It has often been claimed that violent computer games can lead to aggressive behaviour. Social psychologists are now trying to measure the aggression of first-person shooter gamers and the transfer of aggression to people around them. This is done with a ‘cold water test’.
Aggression is easily passed on to others. This is well documented in psychology, says Martin Arnaud Delhove, project team member at the Institute for Psychology of the University of Innsbruck. The team in which he works is testing this theory by means of the example of First-Person Shooter computer games. The goal of the project is to make the transfer of aggression to others measurable.
The term First-Person Shooter indicates a type of computer game in which the player operates in a three-dimensional game world from an ego perspective and fights other players or computer-controlled opponents with firearms.
Aggression is spreading
When someone is aggressive, the chances of people around them becoming aggressive increase. This reaction on aggressive behaviour doesn’t only reflect on the person provoking the aggression. People who are exposed to aggression also behave aggressively towards non-involved third parties. With regard to First-Person Shooter computer games, this means that the developing aggression isn’t only reflected in the behaviour of the players, but also in the behaviour of the people around them – and subsequently also in the behaviour of people who haven’t even met the aggressor, Delhove explains.
Two research phases
The research has been divided into two phases and is based on the participation of volunteers from the region of Innsbruck. In the first part, two hundred subjects play a First-Person Shooter computer game which is followed by a written test on aggressive behaviour. These data are used in the second part of the study, which deals with the transmission of aggressive behaviour. Again, a First-Person Shooter game was to be played, in three levels of violence. It turned out that the level of aggression of the subjects already increased after having played for thirty minutes. To determine that, the so-called cold water test was used.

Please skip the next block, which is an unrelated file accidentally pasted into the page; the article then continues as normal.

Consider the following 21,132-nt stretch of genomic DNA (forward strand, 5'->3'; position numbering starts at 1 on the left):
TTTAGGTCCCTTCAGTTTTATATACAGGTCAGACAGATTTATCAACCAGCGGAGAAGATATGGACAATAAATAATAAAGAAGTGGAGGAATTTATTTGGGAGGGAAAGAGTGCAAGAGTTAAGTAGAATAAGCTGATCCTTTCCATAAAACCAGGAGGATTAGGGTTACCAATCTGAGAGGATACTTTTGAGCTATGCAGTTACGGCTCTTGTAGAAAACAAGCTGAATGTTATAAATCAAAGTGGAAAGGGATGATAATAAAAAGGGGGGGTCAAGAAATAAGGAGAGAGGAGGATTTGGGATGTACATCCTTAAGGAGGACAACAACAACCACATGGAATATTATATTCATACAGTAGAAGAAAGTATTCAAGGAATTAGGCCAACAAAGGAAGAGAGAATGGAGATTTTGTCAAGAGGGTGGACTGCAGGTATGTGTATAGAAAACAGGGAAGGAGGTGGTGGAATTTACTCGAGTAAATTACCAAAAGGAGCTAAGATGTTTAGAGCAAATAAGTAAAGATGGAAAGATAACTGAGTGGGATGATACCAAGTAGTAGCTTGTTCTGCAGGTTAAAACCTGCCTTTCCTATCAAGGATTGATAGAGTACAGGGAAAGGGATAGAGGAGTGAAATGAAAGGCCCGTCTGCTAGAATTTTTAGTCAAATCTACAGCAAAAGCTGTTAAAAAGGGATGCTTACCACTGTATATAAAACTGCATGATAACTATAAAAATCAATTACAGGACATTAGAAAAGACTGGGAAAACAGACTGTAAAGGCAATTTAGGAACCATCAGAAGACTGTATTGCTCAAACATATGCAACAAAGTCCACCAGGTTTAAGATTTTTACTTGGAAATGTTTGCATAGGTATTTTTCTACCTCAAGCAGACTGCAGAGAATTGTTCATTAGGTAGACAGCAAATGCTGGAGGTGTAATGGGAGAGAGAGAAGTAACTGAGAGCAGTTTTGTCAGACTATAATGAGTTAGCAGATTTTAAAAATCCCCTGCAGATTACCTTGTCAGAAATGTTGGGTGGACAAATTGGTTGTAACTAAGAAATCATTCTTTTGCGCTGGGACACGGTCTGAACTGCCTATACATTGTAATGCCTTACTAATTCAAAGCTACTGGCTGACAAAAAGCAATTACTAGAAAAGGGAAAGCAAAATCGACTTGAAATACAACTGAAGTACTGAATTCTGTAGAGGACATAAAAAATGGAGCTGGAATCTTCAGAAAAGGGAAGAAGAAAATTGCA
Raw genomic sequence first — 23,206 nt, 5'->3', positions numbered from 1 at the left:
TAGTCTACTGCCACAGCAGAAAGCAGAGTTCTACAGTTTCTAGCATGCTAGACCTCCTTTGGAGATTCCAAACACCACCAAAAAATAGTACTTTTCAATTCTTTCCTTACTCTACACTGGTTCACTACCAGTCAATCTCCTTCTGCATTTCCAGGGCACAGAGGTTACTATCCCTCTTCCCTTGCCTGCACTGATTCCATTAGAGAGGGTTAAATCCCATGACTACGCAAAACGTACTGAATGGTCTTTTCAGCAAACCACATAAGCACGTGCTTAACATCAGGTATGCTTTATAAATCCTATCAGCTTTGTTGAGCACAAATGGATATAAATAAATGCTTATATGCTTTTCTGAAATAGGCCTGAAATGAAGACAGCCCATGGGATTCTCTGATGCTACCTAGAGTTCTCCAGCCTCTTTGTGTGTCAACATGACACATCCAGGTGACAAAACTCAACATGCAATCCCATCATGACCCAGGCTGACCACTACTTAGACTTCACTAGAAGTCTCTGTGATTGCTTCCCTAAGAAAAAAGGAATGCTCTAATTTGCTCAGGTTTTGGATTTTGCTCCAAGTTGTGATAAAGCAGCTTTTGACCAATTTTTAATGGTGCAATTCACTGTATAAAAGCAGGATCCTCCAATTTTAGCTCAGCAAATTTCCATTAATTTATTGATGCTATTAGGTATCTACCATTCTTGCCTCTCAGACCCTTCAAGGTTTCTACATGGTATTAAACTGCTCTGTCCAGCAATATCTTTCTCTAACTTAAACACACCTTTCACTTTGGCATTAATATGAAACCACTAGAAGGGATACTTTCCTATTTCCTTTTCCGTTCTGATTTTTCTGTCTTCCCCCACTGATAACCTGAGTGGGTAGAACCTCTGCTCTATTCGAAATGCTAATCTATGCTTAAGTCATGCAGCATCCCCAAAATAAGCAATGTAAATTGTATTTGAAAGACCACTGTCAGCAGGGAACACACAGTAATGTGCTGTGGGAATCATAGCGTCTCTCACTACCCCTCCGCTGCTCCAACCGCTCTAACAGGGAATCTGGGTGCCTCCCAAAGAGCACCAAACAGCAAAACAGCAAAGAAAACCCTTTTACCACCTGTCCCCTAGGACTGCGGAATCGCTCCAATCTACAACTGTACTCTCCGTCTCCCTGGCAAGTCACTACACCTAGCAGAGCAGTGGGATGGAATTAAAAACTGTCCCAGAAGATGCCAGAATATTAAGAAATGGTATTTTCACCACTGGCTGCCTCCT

Cold water test
In the cold water test, the subjects are asked to indicate how long another subject has to hold his hand in a container with cold water. This happens after having experienced the effect himself by holding his hand in that same cold water for ten seconds. The water is seven degrees Celsius, that’s really unpleasantly cold. It even hurts for some people, Delhove explains.
The degree of aggressive behaviour is determined by the question of how long the first subjects want the others to hold their hand in the cold water. This is about passing pain they have experienced themselves onto others, says Delhove. Increasing the dose is therefore pure malice.
If the hypothesis stating that First-Person Shooter players have a higher level of aggression than the neutral control group is confirmed, they would leave the others in the water for longer. The tests are still ongoing and Delhove can’t provide final results of the study yet. But according to him, it’s already clear that aggressive behaviour is measurably increased by First-Person Shooter computer games.
Team play has a soothing effect
Delhove doesn’t really perceive the results as dramatic. From other studies, we know that First Person Shooters don’t necessarily become violent. Moreover, team play has showed to have a soothing effect on the players. Mediation analyses showed that cooperative team play promotes a sense of belonging and activates values of trust.